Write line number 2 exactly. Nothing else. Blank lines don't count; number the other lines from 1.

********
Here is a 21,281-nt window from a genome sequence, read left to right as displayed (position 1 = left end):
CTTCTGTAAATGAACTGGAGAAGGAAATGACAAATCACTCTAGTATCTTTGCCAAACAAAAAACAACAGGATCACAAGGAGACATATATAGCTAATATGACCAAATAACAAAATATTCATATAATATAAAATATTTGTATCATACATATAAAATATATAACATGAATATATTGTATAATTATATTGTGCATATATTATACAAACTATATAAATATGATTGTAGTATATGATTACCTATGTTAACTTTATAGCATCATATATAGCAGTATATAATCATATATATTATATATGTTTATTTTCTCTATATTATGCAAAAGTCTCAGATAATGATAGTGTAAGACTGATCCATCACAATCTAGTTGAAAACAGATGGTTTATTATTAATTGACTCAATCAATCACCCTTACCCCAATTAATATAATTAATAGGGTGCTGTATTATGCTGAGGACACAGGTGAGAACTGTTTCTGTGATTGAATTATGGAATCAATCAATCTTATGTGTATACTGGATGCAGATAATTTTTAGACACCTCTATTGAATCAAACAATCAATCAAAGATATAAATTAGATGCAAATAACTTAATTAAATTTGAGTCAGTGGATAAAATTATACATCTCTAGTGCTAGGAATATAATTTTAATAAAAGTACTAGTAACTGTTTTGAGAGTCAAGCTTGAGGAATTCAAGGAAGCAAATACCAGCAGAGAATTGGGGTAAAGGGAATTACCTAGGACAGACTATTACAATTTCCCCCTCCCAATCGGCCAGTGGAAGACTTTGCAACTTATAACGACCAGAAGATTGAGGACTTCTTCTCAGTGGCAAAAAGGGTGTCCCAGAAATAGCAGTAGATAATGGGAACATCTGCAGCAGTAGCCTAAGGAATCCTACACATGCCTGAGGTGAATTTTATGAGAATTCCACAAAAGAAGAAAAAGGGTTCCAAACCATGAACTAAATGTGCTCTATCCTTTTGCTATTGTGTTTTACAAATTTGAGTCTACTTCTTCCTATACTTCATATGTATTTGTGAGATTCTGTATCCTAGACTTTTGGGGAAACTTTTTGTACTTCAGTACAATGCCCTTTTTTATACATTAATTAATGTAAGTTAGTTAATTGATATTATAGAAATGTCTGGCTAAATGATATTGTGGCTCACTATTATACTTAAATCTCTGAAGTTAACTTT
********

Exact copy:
CTTCTGTAAATGAACTGGAGAAGGAAATGACAAATCACTCTAGTATCTTTGCCAAACAAAAAACAACAGGATCACAAGGAGACATATATAGCTAATATGACCAAATAACAAAATATTCATATAATATAAAATATTTGTATCATACATATAAAATATATAACATGAATATATTGTATAATTATATTGTGCATATATTATACAAACTATATAAATATGATTGTAGTATATGATTACCTATGTTAACTTTATAGCATCATATATAGCAGTATATAATCATATATATTATATATGTTTATTTTCTCTATATTATGCAAAAGTCTCAGATAATGATAGTGTAAGACTGATCCATCACAATCTAGTTGAAAACAGATGGTTTATTATTAATTGACTCAATCAATCACCCTTACCCCAATTAATATAATTAATAGGGTGCTGTATTATGCTGAGGACACAGGTGAGAACTGTTTCTGTGATTGAATTATGGAATCAATCAATCTTATGTGTATACTGGATGCAGATAATTTTTAGACACCTCTATTGAATCAAACAATCAATCAAAGATATAAATTAGATGCAAATAACTTAATTAAATTTGAGTCAGTGGATAAAATTATACATCTCTAGTGCTAGGAATATAATTTTAATAAAAGTACTAGTAACTGTTTTGAGAGTCAAGCTTGAGGAATTCAAGGAAGCAAATACCAGCAGAGAATTGGGGTAAAGGGAATTACCTAGGACAGACTATTACAATTTCCCCCTCCCAATCGGCCAGTGGAAGACTTTGCAACTTATAACGACCAGAAGATTGAGGACTTCTTCTCAGTGGCAAAAAGGGTGTCCCAGAAATAGCAGTAGATAATGGGAACATCTGCAGCAGTAGCCTAAGGAATCCTACACATGCCTGAGGTGAATTTTATGAGAATTCCACAAAAGAAGAAAAAGGGTTCCAAACCATGAACTAAATGTGCTCTATCCTTTTGCTATTGTGTTTTACAAATTTGAGTCTACTTCTTCCTATACTTCATATGTATTTGTGAGATTCTGTATCCTAGACTTTTGGGGAAACTTTTTGTACTTCAGTACAATGCCCTTTTTTATACATTAATTAATGTAAGTTAGTTAATTGATATTATAGAAATGTCTGGCTAAATGATATTGTGGCTCACTATTATACTTAAATCTCTGAAGTTAACTTT